Grammy-winning artist Steven Curtis Chapman recently shared insights into his upcoming two-hour concert, "The Great Adventure," set to air on TBN on November 24th at 8 pm. The event commemorates Chapman's remarkable achievement of producing 50 Number One songs performed alongside the Nashville Recording Orchestra. During the conversation, Chapman also delved into his passion for adoption and the 20th anniversary of Show Hope, an organization he co-founded with his wife, Mary Beth, to support adoptive families.
Chapman expressed his excitement about the upcoming concert, emphasizing the profound impact of performing with a full orchestra. He highlighted the emotional and transformative experience of creating music with a symphony, describing it as the "sound of heaven" that adds a unique depth and emotion to his songs.
The inspiration for "The Great Adventure" concert stemmed from a desire to celebrate his 50th Number One song, "Don't Lose Heart." Additionally, the event coincided with the 20th anniversary of Show Hope, an organization dedicated to supporting adoptive families and reducing adoption barriers.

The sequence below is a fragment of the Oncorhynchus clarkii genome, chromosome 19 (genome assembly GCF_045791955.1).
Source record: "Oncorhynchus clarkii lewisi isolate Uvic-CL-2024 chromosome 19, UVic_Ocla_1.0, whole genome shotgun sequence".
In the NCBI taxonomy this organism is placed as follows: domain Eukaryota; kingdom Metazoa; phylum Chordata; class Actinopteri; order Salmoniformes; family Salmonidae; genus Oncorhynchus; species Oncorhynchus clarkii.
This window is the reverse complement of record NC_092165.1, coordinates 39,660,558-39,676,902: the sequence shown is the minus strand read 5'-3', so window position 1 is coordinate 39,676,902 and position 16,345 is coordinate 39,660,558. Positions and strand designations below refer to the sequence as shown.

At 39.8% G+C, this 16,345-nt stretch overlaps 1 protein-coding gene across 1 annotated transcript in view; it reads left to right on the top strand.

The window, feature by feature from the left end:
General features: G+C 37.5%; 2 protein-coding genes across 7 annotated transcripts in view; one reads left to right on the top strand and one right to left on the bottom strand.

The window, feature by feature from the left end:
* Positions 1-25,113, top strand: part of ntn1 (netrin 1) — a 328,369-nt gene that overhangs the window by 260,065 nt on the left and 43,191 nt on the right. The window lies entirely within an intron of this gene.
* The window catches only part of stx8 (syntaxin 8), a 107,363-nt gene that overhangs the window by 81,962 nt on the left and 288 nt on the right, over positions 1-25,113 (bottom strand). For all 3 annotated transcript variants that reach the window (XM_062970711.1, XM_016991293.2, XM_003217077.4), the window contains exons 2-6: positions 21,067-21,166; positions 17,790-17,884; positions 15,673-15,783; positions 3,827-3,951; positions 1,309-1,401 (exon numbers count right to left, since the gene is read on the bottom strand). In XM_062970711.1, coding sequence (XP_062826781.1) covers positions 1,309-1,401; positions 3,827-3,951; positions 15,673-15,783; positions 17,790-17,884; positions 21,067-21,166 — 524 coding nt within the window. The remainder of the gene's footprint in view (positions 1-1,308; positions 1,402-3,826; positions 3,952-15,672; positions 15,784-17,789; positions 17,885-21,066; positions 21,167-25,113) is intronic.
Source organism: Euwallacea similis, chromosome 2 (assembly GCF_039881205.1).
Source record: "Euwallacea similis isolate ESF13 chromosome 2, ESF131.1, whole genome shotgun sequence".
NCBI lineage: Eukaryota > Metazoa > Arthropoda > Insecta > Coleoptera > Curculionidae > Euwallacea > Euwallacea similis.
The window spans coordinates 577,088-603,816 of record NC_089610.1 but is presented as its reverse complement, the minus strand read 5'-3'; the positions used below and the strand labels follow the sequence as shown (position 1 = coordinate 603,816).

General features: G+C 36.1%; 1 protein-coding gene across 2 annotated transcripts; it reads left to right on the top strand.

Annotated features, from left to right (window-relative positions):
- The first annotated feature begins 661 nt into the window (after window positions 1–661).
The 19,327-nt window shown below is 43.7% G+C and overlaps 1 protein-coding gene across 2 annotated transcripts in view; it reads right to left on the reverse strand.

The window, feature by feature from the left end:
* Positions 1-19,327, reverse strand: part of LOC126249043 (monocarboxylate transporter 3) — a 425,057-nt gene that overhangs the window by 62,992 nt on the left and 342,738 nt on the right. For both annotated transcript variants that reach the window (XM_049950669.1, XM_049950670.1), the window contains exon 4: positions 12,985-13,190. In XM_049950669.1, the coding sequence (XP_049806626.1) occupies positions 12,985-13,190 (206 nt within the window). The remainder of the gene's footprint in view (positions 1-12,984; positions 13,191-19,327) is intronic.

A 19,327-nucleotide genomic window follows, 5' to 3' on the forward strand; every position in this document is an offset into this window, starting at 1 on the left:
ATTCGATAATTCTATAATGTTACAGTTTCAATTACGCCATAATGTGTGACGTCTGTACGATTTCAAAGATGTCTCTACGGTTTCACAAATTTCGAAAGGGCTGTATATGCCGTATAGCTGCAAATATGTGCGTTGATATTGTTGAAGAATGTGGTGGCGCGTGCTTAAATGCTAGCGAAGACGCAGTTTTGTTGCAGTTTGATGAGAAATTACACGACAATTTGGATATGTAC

Chapman shared the story behind his hit song "The Great Adventure," revealing that it originated during a challenging period in his career. Faced with expectations and pressure after winning a Grammy, he turned to his pastoral advisors for guidance. The song emerged from a moment of vulnerability, expressing the tension between the excitement of opportunities and the fear of inadequacy.
The conversation touched on Chapman's occasional forgetfulness of lyrics during concerts, a relatable aspect for many artists. Chapman humorously recounted instances where he improvised or acknowledged mistakes, earning the affection of his audience.
Reflecting on his music's message, Chapman spoke about his recent collection of songs, emphasizing the importance of acknowledging life's challenges while trusting in God's faithfulness. His music aims to convey the profound connection between the brokenness of the world and the hope found in the gospel.
The interview concluded with a glimpse into Chapman's future plans, including an eight-city acoustic Christmas tour. Despite reaching the age of 60, Chapman expressed his enduring love for making music and connecting with his audience. He shared his belief that retirement from music isn't on the horizon, envisioning a continued journey of creating and performing for the joy it brings to him and his listeners.
Steven Curtis Chapman's upcoming concert serves as a testament to his prolific career, marking a milestone of 50 Number One songs. Beyond the music, Chapman's dedication to adoption advocacy and his ongoing commitment to creating meaningful, faith-inspired music underscore a rich and impactful legacy.
Photo Courtesy: Canvo Pro/ @Getty Images/Jason Kempin / Staff
Michael Foust has covered the intersection of faith and news for 20 years. His stories have appeared in Baptist Press, Christianity Today, The Christian Post, the Leaf-Chronicle, the Toronto Star and the Knoxville News-Sentinel.
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